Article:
Oops, sorry, that was Michael Medved, and I guess it's white people who are truly "spicy".

Medved, though, represents the George Will school of thought on race - the fact that he regards head counts as indicative of diversity somehow means that everybody else does so, as well. So as much as the Republican right blasted Bill Clinton for having minorities they deemed unqualified in his cabinet, they had no problem demanding that George W. Bush get special credit for having even more minorities in his cabinet, and remain curiously silent when some of those people (most notably Alberto Gonzales) prove disastrously incompetent. (In fairness, incompetence in the Bush Administration is not a racial issue - it's endemic among Bush's appointees.) Beyond the use of less inflammatory language, there's not much to separate this type of "head counting" from that demonstrated by James Watt.

The Brown court's was describing mandatory segregation, but in a manner not irrelevant to the situation which would exist in many school districts in the absence of an integration plan:
Here, unlike Sweatt v. Painter, there are findings below that the Negro and white schools involved have been equalized, or are being equalized, with respect to buildings, curricula, qualifications and salaries of teachers, and other "tangible" factors. Our decision, therefore, cannot turn on merely a comparison of these tangible factors in the Negro and white schools involved in each of the cases. We must look instead to the effect of segregation itself on public education.

* * *

We come then to the question presented: Does segregation of children in public schools solely on the basis of race, even though the physical facilities and other "tangible" factors may be equal, deprive the children of the minority group of equal educational opportunities? We believe that it does.

* * *

Segregation of white and colored children in public schools has a detrimental effect upon the colored children. The impact is greater when it has the sanction of the law, for the policy of separating the races is usually interpreted as denoting the inferiority of the negro group. A sense of inferiority affects the motivation of a child to learn. Segregation with the sanction of law, therefore, has a tendency to [retard] the educational and mental development of negro children and to deprive them of some of the benefits they would receive in a racial[ly] integrated school system.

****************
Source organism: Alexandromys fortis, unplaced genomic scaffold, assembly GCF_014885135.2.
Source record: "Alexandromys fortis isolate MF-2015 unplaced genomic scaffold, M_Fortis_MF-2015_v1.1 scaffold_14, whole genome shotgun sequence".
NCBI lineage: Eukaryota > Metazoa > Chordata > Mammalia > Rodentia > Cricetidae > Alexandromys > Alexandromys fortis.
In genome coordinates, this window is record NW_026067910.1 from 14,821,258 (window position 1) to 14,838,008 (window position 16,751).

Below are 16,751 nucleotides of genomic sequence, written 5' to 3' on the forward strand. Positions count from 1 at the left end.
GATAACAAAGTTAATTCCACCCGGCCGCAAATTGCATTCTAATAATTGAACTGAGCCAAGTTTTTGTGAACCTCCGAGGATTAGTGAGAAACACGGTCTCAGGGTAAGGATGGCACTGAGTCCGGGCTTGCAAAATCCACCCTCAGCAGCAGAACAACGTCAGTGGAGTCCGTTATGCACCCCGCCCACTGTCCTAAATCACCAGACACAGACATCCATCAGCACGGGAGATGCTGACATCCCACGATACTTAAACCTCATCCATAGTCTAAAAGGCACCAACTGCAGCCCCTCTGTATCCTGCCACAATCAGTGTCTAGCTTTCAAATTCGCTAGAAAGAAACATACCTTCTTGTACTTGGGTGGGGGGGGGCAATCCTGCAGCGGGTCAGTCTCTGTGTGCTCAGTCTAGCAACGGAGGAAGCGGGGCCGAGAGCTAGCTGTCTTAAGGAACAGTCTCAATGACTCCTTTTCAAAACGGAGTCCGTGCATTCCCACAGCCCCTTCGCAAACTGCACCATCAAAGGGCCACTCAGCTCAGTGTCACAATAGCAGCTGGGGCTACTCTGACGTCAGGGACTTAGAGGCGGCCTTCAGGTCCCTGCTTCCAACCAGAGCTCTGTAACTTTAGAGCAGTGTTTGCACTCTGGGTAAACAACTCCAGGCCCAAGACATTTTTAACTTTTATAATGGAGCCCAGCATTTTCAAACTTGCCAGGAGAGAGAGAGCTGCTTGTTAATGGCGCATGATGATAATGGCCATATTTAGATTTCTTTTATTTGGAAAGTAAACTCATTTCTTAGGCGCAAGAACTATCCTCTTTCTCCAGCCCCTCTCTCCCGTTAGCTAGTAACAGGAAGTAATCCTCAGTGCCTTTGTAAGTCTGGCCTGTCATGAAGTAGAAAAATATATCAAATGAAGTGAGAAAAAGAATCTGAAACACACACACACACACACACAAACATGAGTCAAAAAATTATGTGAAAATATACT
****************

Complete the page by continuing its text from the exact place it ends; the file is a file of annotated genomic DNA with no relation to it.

The current Supreme Court brushed off these concerns, apparently content that if you remove a single element from the facts of Brown, the mandatory nature of the segregation, all else becomes irrelevant. That's fine with the likes of George Will: If all of the minority students in a district are in failing schools and all of the white students are in quality schools, that's just demographics in action. But to pretend that this is the intent of Brown? To pretend that a decision which overtly speaks of the detrimental effect of segregation "upon the colored children" is color-blind?

Will also proves himself either ignorant of the facts of the Seattle integration program, or again mendacious. The Seattle program permitted students to select their preferred school, with race as a "tie-breaker" for students deemed equivalent under the school board's criteria. No student was forced to be "oregano" - minority students enrolled in schools outside of their neighborhoods by choice, and it is reasonable to believe that virtually all choices were driven by the desire to attend a stronger school, or one which offered programs not available at the local school. It remains the case that equality (or even superiority) of funding of a school does not automatically translate into superior schools, particularly in large urban school districts.

Ultimately, perhaps George Will is the type of "colorblind" buffoon parodied by Steven Colbert. (If you pretend not to see it, at least outside the context of a Republican President's cabinet, it doesn't exist.) I wonder if he sees himself as a modern day George Wallace, standing up for the rights of an 'aggrieved minority'.

At the end of the day the vision of Brown is not fulfilled by pretending that in the absense of intent, de facto school segregation, in which minority students are vastly more likely to end up in weak or failing schools, is not an issue. It is also not fulfilled by shuffling students around between schools to create "racial balance" while doing nothing to improve weak and failing schools. If you gave every school child in a district the ability to go to the school of his or her choice, and the net result were that the vast majority chose their local school because it was "as good or better than" pretty much every other school in the district, the ethnic distribution of students should not be troubling. But we're a long way from that ideal, and (good?) men like Will seem intent on ensuring that we never reach it.